The Washington Post profiled a mother this week who wants Virginia to impose licensing restrictions on home-based day cares. Virginia is one of eight states that does not regulate providers who take care of six or fewer unrelated kids in their own home.
Spurred to activism by the death of her child, under circumstances that are still under investigation, the mother wants the state to require safety training, background checks, and home inspections for all home-based providers.
Considering the fact that Post writer Brigid Schulte clearly sympathizes with the idea that regulation would prevent such deaths, the article does a pretty good job providing grist for those who are more ideologically inclined towards less government.
For instance, the article portrays regulated day-care facilities as expensive and inconvenient relative to unregulated home-based providers. Many thousands of kids in Virginia are in unregulated day care, so it’s not difficult to see that requiring licensure would impose massive costs on families.
That said, we’re meant to wonder if we, as a society, should just find a way to shoulder the additional burden if it means safer care. But a little digging into the data shows it’s not at all clear that licensing yields any safety benefits.
From the article:
Hundreds of cases of child abuse and neglect at unregulated day cares were referred by Child Protective Services to local investigators and prosecutors for further scrutiny in fiscal 2012, state records show.
Those state records are here. There were in fact 54 and not hundreds of investigations. The only way to get to hundreds is to count the 200-plus investigations of babysitters. Maybe Schulte thinks babysitters need more regulation too, but the article is about home-based day cares. It’s rather disingenuous to conflate statistics on the two without at least mentioning that’s what she’s doing.
Moreover, of those 54 cases, only 13 turned out to be founded. Instead of implying that there are hundreds of potentially abusive unregulated providers in Virginia, Schulte should have just said investigators found 13 last year.
By contrast, there were 292 investigations that turned up 51 cases of abuse or neglect at regulated day cares. Of course, unregulated providers may be more abusive on average (if they take care of fewer children). But regulated providers are the source of more investigations and more cases of abuse.
Back to the Post:
Day-care deaths in Virginia are rare. But three of the four children who died from suspected abuse or neglect while in day care in fiscal 2011 were in unregulated settings, according to the state Department of Social Services.
Those “unregulated settings” were in fact babysitters, as opposed to home-based day cares (see page 10). More importantly, three—not four—children died from abuse or neglect. The report says four caretakers were implicated in child deaths, but two babysitters were involved in the same death (page 17).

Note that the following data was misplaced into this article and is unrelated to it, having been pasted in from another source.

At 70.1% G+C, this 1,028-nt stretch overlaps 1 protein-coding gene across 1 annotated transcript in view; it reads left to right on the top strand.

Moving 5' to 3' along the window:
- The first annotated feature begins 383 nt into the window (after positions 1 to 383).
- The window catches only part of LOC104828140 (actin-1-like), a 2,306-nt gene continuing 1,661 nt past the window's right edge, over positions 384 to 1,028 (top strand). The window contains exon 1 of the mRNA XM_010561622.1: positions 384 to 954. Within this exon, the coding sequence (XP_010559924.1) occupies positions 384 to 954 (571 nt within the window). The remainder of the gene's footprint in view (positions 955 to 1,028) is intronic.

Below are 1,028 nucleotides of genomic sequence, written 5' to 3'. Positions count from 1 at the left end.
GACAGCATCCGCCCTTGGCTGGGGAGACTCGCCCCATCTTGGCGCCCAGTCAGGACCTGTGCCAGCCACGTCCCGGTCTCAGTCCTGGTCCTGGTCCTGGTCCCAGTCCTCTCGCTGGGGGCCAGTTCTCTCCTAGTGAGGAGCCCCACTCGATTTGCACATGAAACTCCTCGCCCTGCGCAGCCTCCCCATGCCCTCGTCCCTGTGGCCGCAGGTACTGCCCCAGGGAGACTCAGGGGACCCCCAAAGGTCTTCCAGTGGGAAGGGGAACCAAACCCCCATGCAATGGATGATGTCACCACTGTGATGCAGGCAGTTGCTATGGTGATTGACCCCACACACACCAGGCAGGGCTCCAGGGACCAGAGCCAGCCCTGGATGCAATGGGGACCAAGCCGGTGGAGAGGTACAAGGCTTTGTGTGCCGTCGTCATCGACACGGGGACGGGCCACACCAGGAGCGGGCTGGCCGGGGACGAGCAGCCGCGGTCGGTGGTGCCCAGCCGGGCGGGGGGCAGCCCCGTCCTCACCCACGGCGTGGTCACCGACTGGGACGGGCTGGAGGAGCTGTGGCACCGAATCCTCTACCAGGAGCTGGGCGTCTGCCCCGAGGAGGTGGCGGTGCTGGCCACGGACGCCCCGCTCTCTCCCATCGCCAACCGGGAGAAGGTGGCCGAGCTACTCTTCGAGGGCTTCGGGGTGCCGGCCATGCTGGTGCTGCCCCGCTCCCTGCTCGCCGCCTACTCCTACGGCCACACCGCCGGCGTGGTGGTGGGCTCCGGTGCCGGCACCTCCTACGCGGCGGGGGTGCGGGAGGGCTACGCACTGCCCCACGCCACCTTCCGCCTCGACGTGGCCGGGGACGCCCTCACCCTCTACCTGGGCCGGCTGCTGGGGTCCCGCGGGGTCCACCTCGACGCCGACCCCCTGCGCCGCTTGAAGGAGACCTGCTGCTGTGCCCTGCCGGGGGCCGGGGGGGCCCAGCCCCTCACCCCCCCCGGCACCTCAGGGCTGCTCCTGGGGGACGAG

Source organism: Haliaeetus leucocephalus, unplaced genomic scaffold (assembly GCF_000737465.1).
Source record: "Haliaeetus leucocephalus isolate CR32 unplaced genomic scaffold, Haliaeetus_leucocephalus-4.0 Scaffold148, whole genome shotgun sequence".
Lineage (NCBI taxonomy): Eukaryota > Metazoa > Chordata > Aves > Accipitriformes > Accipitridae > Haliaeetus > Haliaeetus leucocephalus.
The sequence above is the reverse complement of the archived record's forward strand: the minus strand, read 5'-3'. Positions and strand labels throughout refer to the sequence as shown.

Still, that’s only one year of data, so I requested more from the Department of Social Services. Seven children died from neglect or abuse in licensed day cares from 2000 to 2011. Twenty-five died in unlicensed care—but, in addition to home-based caregivers, that number includes babysitters and providers who are regulated but not licensed. (Virginia allows day cares affiliated with a religious organization to operate without a license, but they must abide by certain rules like minimum staff-to-child ratios.) A breakdown was not available.
Again though, since there is no data on the total number of children (or hours spent) in regulated versus unregulated care, it is impossible to tell which is more dangerous on average. What available numbers do show, though, is that children are vastly more likely to die from neglect or abuse at the hands of parents and family members than at either regulated or unregulated day cares. In fiscal 2011, for instance, parents, relatives, and paramours were implicated in 34 of 40 child deaths where a caregiver was at fault.
One can certainly understand and respect the motives that lead the mother in the story to push for licensing. But more regulation may be a bad thing for child safety, on balance. Licensing would force unregulated providers to either increase their prices or exit the market. Thousands of parents would then keep their kids at home or turn to relatives, which is an order of magnitude more dangerous for children.
As state senator Steve Martin (R-Chesterfield) tells the Post, parents don’t need a license to have kids. Should they?